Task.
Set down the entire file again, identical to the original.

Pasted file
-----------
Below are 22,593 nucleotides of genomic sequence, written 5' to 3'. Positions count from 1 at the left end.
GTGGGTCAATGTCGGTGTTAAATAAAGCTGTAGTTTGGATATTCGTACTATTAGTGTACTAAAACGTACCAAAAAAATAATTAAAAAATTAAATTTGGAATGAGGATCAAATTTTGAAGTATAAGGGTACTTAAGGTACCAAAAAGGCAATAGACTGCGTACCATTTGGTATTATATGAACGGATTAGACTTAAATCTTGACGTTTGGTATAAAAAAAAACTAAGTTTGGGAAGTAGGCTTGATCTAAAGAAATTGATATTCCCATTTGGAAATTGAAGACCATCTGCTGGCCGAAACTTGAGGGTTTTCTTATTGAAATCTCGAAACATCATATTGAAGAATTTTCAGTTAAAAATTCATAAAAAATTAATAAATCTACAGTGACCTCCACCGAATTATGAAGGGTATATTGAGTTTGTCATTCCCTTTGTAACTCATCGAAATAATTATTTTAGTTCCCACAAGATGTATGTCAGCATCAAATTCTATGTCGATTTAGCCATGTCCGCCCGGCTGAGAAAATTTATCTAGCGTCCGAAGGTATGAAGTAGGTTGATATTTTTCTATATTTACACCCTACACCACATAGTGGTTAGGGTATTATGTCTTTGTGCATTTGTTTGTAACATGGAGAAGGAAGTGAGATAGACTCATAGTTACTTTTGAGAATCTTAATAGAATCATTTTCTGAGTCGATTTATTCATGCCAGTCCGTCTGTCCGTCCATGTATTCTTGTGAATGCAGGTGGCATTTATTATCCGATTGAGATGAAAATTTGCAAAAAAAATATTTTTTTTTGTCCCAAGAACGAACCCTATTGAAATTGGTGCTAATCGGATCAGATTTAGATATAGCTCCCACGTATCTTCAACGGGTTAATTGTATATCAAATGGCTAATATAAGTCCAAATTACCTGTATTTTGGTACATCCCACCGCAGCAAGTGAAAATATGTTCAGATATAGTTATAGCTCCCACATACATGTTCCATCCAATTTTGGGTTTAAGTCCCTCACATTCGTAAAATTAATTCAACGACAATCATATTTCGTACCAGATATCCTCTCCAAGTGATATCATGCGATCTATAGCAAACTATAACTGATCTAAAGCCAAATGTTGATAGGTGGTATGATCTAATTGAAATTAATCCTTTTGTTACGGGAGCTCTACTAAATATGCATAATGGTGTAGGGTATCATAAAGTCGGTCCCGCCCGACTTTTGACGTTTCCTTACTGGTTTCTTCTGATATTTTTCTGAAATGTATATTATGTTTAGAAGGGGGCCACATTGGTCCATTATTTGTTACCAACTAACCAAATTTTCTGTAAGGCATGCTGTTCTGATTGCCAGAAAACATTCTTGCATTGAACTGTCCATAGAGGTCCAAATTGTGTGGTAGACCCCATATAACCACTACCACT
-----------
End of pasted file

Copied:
Below are 22,593 nucleotides of genomic sequence, written 5' to 3'. Positions count from 1 at the left end.
GTGGGTCAATGTCGGTGTTAAATAAAGCTGTAGTTTGGATATTCGTACTATTAGTGTACTAAAACGTACCAAAAAAATAATTAAAAAATTAAATTTGGAATGAGGATCAAATTTTGAAGTATAAGGGTACTTAAGGTACCAAAAAGGCAATAGACTGCGTACCATTTGGTATTATATGAACGGATTAGACTTAAATCTTGACGTTTGGTATAAAAAAAAACTAAGTTTGGGAAGTAGGCTTGATCTAAAGAAATTGATATTCCCATTTGGAAATTGAAGACCATCTGCTGGCCGAAACTTGAGGGTTTTCTTATTGAAATCTCGAAACATCATATTGAAGAATTTTCAGTTAAAAATTCATAAAAAATTAATAAATCTACAGTGACCTCCACCGAATTATGAAGGGTATATTGAGTTTGTCATTCCCTTTGTAACTCATCGAAATAATTATTTTAGTTCCCACAAGATGTATGTCAGCATCAAATTCTATGTCGATTTAGCCATGTCCGCCCGGCTGAGAAAATTTATCTAGCGTCCGAAGGTATGAAGTAGGTTGATATTTTTCTATATTTACACCCTACACCACATAGTGGTTAGGGTATTATGTCTTTGTGCATTTGTTTGTAACATGGAGAAGGAAGTGAGATAGACTCATAGTTACTTTTGAGAATCTTAATAGAATCATTTTCTGAGTCGATTTATTCATGCCAGTCCGTCTGTCCGTCCATGTATTCTTGTGAATGCAGGTGGCATTTATTATCCGATTGAGATGAAAATTTGCAAAAAAAATATTTTTTTTTGTCCCAAGAACGAACCCTATTGAAATTGGTGCTAATCGGATCAGATTTAGATATAGCTCCCACGTATCTTCAACGGGTTAATTGTATATCAAATGGCTAATATAAGTCCAAATTACCTGTATTTTGGTACATCCCACCGCAGCAAGTGAAAATATGTTCAGATATAGTTATAGCTCCCACATACATGTTCCATCCAATTTTGGGTTTAAGTCCCTCACATTCGTAAAATTAATTCAACGACAATCATATTTCGTACCAGATATCCTCTCCAAGTGATATCATGCGATCTATAGCAAACTATAACTGATCTAAAGCCAAATGTTGATAGGTGGTATGATCTAATTGAAATTAATCCTTTTGTTACGGGAGCTCTACTAAATATGCATAATGGTGTAGGGTATCATAAAGTCGGTCCCGCCCGACTTTTGACGTTTCCTTACTGGTTTCTTCTGATATTTTTCTGAAATGTATATTATGTTTAGAAGGGGGCCACATTGGTCCATTATTTGTTACCAACTAACCAAATTTTCTGTAAGGCATGCTGTTCTGATTGCCAGAAAACATTCTTGCATTGAACTGTCCATAGAGGTCCAAATTGTGTGGTAGACCCCATATAACCACTACCACT